SNC Lavlin Case: SC Issues Notice To Kerala CM Pinarayi Vijayan, Stays Trial Of Other Accused
A two Judge bench of Supreme Court of India has issued notice to Kerala Chief Minister Pinarayi Vijayan and two other accused who were discharged by the CBI Special Court and Kerala High Court. The Bench also stayed the trial of other accused who were not discharged in the case.
The Bench headed by Justice Ramana was hearing appeal filed by CBI against Kerala High Court Judgment which upheld the CBI Special Court order discharging Pinarayi Vijayan and two others. The Bench also issued notice in the appeals filed by other accused who were not discharged in the case.
According to CBI, Pinarayi Vijayan while holding the post of Electricity Minister conspired together with other accused to award a contract for supplying the materials for the renovation of Pallivasal, Sengulam, and Panniar hydroelectric projects to SNC-Lavalin for an exorbitant amount without inviting tenders.
The trial Court discharged the accused on the ground that CBI could not prove that the accused had gained “pecuniary advantage” while awarding the contract to SNC-Lavalin.
In the appeal filed by the fourth accused through Advocate Liz Mathew, the following questions were raised;
Whether it is permissible for a High Court exercising revisional jurisdiction under Section 397 CrPC to reverse an order of discharge without finding fault with the “correctness, legality or propriety” of any finding in the order discharging the accused, and without arriving at a prima facie finding that a case is made out against the Accused for the purpose of framing charges (on an examination of the Charge sheet and accompanying documents), but instead merely relegating the issues raised by the prosecution in revision for consideration during trial, essentially abdicating the statutory function of a revisional court.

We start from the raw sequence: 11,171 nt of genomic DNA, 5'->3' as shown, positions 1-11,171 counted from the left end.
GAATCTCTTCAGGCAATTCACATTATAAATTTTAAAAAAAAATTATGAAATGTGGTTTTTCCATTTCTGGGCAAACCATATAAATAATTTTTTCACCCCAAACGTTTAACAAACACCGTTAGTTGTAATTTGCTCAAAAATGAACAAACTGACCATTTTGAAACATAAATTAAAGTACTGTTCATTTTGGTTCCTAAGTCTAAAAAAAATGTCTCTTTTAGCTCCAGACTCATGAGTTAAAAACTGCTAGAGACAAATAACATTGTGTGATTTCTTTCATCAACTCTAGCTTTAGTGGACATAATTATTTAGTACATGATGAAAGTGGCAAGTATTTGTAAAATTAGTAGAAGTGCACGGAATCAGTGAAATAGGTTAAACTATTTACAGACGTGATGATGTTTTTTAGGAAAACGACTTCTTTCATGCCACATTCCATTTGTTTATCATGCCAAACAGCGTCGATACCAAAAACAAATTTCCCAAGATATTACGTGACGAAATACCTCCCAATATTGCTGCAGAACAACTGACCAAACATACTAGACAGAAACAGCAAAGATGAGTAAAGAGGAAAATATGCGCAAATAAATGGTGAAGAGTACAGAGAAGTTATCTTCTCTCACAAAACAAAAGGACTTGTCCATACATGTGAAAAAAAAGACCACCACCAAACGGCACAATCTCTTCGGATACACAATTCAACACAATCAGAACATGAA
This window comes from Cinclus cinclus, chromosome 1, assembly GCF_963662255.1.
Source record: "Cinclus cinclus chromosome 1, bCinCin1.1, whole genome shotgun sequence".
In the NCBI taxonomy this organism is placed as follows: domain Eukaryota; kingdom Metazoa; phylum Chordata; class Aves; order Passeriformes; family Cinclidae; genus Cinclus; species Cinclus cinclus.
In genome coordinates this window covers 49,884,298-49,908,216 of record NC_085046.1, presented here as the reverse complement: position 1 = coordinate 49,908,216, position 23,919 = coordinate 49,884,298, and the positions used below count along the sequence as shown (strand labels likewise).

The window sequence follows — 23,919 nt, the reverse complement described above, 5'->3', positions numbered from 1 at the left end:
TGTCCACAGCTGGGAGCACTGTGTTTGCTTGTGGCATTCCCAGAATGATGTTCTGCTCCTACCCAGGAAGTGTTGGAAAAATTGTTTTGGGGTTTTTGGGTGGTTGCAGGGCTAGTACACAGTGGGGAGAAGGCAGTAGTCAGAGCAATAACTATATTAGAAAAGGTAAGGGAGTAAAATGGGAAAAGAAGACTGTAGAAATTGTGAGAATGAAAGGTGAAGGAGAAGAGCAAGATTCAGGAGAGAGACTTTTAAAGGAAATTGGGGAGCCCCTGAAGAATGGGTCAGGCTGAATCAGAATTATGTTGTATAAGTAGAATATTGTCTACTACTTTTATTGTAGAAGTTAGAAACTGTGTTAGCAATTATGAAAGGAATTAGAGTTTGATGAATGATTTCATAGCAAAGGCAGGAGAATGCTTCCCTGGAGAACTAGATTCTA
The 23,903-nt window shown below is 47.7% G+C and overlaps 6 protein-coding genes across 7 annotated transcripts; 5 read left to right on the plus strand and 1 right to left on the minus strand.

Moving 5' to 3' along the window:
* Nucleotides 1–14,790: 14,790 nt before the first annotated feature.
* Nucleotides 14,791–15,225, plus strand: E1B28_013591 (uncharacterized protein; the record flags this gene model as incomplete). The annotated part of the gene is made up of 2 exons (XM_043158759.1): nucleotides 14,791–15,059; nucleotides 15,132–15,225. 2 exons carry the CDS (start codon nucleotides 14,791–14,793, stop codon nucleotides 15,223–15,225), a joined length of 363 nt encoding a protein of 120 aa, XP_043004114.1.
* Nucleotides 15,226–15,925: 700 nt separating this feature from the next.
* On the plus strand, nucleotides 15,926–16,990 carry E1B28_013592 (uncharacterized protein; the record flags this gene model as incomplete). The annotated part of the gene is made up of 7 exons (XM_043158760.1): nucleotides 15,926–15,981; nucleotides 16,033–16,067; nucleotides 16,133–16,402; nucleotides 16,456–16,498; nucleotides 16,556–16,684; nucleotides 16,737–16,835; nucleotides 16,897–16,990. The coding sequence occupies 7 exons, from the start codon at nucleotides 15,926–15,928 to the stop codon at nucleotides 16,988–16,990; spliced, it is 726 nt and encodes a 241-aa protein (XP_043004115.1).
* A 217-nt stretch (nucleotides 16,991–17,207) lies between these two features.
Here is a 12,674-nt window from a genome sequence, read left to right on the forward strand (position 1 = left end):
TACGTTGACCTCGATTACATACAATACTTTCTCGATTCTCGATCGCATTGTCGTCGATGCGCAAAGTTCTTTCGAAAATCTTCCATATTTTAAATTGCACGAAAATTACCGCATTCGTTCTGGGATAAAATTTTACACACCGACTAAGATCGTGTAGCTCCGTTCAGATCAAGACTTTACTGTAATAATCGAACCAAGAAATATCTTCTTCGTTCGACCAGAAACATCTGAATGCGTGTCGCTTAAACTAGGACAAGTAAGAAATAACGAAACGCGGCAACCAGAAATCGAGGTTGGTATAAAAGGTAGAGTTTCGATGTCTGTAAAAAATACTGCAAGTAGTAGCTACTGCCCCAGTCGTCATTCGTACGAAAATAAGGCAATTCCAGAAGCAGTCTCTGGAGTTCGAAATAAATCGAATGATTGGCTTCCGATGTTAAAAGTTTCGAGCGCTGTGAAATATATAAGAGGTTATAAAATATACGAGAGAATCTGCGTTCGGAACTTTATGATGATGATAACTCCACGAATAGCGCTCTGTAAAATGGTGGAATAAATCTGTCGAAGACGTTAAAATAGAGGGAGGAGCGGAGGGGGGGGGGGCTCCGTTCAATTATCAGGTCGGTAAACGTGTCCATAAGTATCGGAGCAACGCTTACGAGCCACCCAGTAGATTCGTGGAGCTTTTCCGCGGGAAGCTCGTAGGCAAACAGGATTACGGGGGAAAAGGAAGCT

Whether a High Court exercising revisional jurisdiction under Section 397 CrPC can apply differential standards in respect of two sets of accused. In this case, the correct standard for review is employed in upholding the discharge of Accused Nos. 1, 7 and 8, through a proper examination of the charge sheet and accompanying materials to discern the existence of a prima facie case, but the order of discharge is reversed qua the remaining accused (including the Petitioner) without providing any reasons, without returning any finding based on the Charge sheet in respect of whether a prima facie case exists and by merely stating that the issues raised by the prosecution (as grounds for revision) are to be gone into during trial.
The Petitioner contends that in passing the impugned Judgment, the Single Judge ought to have been conscious of the fact that he was looking into the correctness of an order of discharge and ought to have given specific reasons why the order of discharge was erroneous, and adverted to specific material to substantiate that a prima facie case for framing of charge was made out against the Petitioner.